For Professor of Theology Kerry Dearborn, the imagination is a place of visions and dreams where the Holy Spirit can enter and bring profound transformation.
It can also be a place of hiding.
“Here’s where the shadows continue to linger, unless we allow that spirit in to flush them all out, so that we can own them, repent of them and pray for cleaning of them continually,” Dearborn said.
On Feb. 19, roughly 70 students, faculty, staff and community members attended a John Perkins Center Forum titled, “Justice Speaks: Drinking from the Wells.” At the forum, Dearborn and Tierra Nueva’s Director of Gang Initiatives Chris Hoke tied their new books into a dialogue about the Holy Spirit, incarceration and new creation.
According to Dearborn, struggling with the idea of reconciliation as a Christian became a point of research to launch her book titled, Drinking of Fresh Wells of New Creation. The book discusses the role of the Holy Spirit and imagination in reconciliation.
“Often in the church, we relegate the imagination to a lower place in our esteem. But it’s in the imagination where we can hide our fears, our dislikes and our age-old self of either superiority or inferiority,” Dearborn said.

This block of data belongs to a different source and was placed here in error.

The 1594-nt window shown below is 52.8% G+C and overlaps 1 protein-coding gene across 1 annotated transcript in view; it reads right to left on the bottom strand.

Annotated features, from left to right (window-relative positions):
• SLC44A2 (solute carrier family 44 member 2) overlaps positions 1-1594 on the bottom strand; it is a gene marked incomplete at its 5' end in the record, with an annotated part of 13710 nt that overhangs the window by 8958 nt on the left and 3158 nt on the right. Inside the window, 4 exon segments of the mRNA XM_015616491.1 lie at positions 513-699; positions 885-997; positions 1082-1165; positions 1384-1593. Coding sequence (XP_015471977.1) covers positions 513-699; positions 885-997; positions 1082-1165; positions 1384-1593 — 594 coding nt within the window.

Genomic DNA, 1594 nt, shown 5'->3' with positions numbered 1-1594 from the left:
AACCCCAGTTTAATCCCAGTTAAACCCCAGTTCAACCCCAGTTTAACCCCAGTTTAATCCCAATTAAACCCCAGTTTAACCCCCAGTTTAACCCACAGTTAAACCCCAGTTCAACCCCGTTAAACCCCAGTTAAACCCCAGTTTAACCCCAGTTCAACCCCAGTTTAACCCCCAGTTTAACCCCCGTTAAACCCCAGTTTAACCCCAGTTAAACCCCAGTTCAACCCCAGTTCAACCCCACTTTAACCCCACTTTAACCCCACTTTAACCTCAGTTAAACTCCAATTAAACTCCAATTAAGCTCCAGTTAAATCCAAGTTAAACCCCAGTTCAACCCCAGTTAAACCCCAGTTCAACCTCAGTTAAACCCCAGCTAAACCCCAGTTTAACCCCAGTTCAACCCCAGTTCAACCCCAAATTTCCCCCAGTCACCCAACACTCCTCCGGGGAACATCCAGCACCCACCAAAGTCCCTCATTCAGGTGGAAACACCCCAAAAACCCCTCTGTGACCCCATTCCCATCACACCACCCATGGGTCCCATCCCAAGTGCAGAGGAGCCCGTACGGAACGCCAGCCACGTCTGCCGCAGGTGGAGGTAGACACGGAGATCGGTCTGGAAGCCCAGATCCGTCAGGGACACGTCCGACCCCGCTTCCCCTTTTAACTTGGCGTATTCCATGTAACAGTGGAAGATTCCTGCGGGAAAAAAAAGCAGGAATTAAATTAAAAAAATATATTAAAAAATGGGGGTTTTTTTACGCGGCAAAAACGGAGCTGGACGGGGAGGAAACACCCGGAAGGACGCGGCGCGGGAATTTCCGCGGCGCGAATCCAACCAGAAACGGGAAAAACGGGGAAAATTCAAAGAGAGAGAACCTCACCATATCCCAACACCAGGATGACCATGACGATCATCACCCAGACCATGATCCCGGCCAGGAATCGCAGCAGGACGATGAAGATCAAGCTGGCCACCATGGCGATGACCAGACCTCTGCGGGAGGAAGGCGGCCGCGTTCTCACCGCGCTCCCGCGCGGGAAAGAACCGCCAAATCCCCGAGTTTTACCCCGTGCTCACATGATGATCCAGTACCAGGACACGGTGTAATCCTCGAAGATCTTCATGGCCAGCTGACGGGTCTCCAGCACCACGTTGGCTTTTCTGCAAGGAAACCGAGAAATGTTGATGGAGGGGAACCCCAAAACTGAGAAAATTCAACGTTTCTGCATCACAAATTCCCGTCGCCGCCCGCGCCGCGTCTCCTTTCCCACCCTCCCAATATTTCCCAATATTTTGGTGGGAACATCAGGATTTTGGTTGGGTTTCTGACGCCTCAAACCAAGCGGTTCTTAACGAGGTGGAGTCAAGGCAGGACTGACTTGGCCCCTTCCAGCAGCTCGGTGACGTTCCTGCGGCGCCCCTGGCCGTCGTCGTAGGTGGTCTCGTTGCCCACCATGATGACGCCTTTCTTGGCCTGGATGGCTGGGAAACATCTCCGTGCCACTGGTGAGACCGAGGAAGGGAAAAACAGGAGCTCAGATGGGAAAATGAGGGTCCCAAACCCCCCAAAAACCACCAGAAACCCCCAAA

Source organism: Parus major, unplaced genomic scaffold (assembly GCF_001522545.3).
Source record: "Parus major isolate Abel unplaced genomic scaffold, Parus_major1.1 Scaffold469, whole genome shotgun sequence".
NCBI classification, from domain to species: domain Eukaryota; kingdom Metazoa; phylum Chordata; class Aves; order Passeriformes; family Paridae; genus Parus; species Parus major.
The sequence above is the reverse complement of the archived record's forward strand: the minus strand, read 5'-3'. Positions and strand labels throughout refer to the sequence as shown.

“The Holy Spirit is here to radically transform the imagination and create a new vision,” Dearborn said.
Dearborn stressed the importance of the Holy Spirit and the power it has to bypass customs, traditions and other barriers.
“The Holy Spirit allows you to let go of deeply held convictions,” Hoke added. “It’s wild and rebellious.”
Sophomore English major Katherine Taylor was intrigued by the conversation.
“I never realized how much of an impact spirituality can have on your mind,” Taylor said. “It’s definitely something I’ll be more conscious of.”
For Hoke, interacting with a community of prison inmates allowed the Holy Spirit to test his own convictions. Hoke’s book titled, Wanted: A Spiritual Pursuit Through Jail, Among Outlaws, and Across Borders, examines the inmates Hoke came to know while serving as night-shift chaplain at a men’s correctional facility.
For Hoke, working closely with prison inmates helped him spread the word of God.
However, Hoke soon discovered that he wanted more than simple interactions with the inmates.
“I was told not to connect with any inmates. I had to get out of their way and only use the Bible as a way to communicate, but I discovered that even the Bible can be a barrier,” Hoke said.
According to Hoke, trust is the only way to build relationships and make lasting friendships.
By sharing personal stories, Hoke was able to form connections and reach out to inmates.
“I found myself visiting the prisons more often because the guys wouldn’t judge me. I could confess my own private issues without being censored. It was safe,” Hoke explained.
For Hoke and Dearborn, the Holy Spirit is most powerful in the imagination, not doctrine. For them, friendship and companionship lead to enlightenment.
“We need to be reformed and always open to the Holy Spirit to teach us new things,” Dearborn said. “We need lots of different voices to help us because we always have blinders on. We all have different ways of seeing things that may need to be corrected.”